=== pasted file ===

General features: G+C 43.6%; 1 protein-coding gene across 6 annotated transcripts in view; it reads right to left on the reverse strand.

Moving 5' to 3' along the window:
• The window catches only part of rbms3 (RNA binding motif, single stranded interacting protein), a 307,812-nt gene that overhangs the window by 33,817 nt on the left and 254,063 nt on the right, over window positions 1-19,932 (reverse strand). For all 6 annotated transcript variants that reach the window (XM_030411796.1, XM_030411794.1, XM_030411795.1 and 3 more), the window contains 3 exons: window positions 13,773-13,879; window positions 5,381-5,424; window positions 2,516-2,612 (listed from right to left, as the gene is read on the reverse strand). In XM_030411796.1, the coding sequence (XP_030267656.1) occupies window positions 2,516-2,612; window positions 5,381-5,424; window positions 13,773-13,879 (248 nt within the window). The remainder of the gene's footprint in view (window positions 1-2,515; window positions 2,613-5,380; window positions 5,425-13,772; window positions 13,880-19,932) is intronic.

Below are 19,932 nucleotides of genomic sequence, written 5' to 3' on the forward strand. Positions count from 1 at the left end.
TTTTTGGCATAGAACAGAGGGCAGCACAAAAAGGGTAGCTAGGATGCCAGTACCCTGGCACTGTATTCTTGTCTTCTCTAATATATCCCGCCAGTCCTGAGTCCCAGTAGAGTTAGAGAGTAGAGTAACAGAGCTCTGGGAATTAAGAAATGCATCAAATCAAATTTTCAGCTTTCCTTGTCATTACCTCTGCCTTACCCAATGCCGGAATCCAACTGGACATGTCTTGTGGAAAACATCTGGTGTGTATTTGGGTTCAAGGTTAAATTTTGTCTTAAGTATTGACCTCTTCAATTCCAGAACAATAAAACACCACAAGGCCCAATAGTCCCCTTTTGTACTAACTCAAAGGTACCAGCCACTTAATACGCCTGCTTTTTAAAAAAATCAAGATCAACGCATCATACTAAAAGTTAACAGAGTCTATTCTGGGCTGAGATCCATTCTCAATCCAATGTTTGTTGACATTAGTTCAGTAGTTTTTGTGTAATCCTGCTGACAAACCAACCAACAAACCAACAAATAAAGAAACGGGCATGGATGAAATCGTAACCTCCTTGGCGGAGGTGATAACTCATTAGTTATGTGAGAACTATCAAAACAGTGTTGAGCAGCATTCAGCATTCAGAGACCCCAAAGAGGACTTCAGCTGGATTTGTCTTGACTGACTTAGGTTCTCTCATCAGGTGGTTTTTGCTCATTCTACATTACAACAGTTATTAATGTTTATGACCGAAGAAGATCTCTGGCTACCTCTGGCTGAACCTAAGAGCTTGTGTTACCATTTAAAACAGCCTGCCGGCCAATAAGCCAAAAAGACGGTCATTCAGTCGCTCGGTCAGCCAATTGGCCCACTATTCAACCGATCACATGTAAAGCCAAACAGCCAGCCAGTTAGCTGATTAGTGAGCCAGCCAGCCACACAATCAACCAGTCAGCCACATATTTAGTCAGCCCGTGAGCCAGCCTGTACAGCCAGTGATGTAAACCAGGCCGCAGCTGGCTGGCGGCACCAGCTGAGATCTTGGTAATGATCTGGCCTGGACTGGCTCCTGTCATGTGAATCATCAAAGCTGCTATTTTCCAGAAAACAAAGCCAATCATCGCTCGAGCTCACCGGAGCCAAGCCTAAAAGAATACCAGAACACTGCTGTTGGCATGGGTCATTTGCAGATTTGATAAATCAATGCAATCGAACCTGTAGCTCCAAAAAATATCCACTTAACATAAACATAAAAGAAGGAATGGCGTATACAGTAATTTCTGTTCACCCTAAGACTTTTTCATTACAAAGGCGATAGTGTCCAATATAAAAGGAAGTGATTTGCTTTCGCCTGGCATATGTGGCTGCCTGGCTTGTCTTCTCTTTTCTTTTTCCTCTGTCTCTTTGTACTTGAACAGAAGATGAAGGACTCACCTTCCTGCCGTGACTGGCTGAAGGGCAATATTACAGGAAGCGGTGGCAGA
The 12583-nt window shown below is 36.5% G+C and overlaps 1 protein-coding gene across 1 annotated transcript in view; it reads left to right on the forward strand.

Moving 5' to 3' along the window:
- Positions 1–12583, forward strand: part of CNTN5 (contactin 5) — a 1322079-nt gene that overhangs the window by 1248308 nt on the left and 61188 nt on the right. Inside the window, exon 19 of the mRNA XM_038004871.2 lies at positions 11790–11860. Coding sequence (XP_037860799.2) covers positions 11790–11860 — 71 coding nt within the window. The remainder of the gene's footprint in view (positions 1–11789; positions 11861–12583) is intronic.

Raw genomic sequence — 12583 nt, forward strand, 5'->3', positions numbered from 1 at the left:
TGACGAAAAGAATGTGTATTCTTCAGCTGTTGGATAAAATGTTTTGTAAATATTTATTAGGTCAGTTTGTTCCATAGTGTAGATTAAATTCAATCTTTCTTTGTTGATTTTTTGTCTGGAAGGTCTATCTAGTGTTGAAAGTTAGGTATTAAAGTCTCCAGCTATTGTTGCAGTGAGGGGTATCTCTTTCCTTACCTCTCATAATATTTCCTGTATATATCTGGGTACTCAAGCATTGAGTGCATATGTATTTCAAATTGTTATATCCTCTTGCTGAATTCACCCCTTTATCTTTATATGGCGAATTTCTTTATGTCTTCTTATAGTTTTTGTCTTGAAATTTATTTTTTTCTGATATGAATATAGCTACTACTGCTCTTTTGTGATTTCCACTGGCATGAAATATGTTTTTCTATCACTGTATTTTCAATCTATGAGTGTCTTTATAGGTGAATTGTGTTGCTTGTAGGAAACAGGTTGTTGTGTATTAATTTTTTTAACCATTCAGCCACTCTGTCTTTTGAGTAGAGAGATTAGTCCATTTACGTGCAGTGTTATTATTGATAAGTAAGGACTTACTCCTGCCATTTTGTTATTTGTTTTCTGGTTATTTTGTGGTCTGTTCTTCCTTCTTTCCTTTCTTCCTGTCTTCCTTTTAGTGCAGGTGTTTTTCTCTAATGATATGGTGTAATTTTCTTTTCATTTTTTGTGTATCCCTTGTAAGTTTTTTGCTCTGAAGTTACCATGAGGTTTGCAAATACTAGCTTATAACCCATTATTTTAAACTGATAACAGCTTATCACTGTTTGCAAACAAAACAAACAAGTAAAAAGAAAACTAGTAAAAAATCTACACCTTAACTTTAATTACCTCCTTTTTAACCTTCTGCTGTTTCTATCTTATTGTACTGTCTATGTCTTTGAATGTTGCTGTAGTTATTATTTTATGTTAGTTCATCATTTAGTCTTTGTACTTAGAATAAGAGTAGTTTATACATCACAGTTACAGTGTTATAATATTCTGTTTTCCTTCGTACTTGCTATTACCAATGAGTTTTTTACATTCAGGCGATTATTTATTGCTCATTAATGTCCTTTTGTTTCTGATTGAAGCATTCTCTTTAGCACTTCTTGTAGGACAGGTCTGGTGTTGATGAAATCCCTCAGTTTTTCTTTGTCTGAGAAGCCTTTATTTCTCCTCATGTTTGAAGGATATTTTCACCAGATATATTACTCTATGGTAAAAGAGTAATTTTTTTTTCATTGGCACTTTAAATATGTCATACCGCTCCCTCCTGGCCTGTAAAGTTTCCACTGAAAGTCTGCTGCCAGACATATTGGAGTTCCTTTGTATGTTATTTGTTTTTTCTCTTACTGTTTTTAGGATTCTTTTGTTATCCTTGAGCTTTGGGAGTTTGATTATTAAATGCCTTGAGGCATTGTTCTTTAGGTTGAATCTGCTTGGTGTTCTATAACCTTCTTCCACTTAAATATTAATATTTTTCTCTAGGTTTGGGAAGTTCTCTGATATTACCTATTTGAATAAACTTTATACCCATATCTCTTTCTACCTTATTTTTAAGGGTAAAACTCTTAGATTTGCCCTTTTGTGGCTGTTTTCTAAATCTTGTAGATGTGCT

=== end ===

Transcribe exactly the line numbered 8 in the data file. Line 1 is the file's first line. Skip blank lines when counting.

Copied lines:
- Positions 1–12583, forward strand: part of CNTN5 (contactin 5) — a 1322079-nt gene that overhangs the window by 1248308 nt on the left and 61188 nt on the right. Inside the window, exon 19 of the mRNA XM_038004871.2 lies at positions 11790–11860. Coding sequence (XP_037860799.2) covers positions 11790–11860 — 71 coding nt within the window. The remainder of the gene's footprint in view (positions 1–11789; positions 11861–12583) is intronic.